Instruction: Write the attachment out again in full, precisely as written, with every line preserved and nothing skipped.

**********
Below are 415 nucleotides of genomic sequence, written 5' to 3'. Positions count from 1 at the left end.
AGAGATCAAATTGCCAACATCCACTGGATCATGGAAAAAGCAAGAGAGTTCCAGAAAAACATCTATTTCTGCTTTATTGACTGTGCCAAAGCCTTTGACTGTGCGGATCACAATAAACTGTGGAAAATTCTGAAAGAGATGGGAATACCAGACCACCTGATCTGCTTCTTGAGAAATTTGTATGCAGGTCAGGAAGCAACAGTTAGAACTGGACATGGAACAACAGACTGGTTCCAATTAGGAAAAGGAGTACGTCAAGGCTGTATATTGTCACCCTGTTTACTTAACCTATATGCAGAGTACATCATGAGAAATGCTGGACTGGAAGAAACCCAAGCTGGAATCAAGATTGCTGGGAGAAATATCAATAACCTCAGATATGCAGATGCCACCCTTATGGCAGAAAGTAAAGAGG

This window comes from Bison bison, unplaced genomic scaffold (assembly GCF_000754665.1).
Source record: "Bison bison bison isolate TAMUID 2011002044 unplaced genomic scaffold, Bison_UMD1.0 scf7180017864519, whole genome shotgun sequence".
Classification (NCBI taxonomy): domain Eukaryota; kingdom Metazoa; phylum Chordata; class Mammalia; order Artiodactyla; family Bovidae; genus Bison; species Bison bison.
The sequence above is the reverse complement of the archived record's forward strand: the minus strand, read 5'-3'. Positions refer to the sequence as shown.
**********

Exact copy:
Below are 415 nucleotides of genomic sequence, written 5' to 3'. Positions count from 1 at the left end.
AGAGATCAAATTGCCAACATCCACTGGATCATGGAAAAAGCAAGAGAGTTCCAGAAAAACATCTATTTCTGCTTTATTGACTGTGCCAAAGCCTTTGACTGTGCGGATCACAATAAACTGTGGAAAATTCTGAAAGAGATGGGAATACCAGACCACCTGATCTGCTTCTTGAGAAATTTGTATGCAGGTCAGGAAGCAACAGTTAGAACTGGACATGGAACAACAGACTGGTTCCAATTAGGAAAAGGAGTACGTCAAGGCTGTATATTGTCACCCTGTTTACTTAACCTATATGCAGAGTACATCATGAGAAATGCTGGACTGGAAGAAACCCAAGCTGGAATCAAGATTGCTGGGAGAAATATCAATAACCTCAGATATGCAGATGCCACCCTTATGGCAGAAAGTAAAGAGG

This window comes from Bison bison, unplaced genomic scaffold (assembly GCF_000754665.1).
Source record: "Bison bison bison isolate TAMUID 2011002044 unplaced genomic scaffold, Bison_UMD1.0 scf7180017864519, whole genome shotgun sequence".
Classification (NCBI taxonomy): domain Eukaryota; kingdom Metazoa; phylum Chordata; class Mammalia; order Artiodactyla; family Bovidae; genus Bison; species Bison bison.
The sequence above is the reverse complement of the archived record's forward strand: the minus strand, read 5'-3'. Positions refer to the sequence as shown.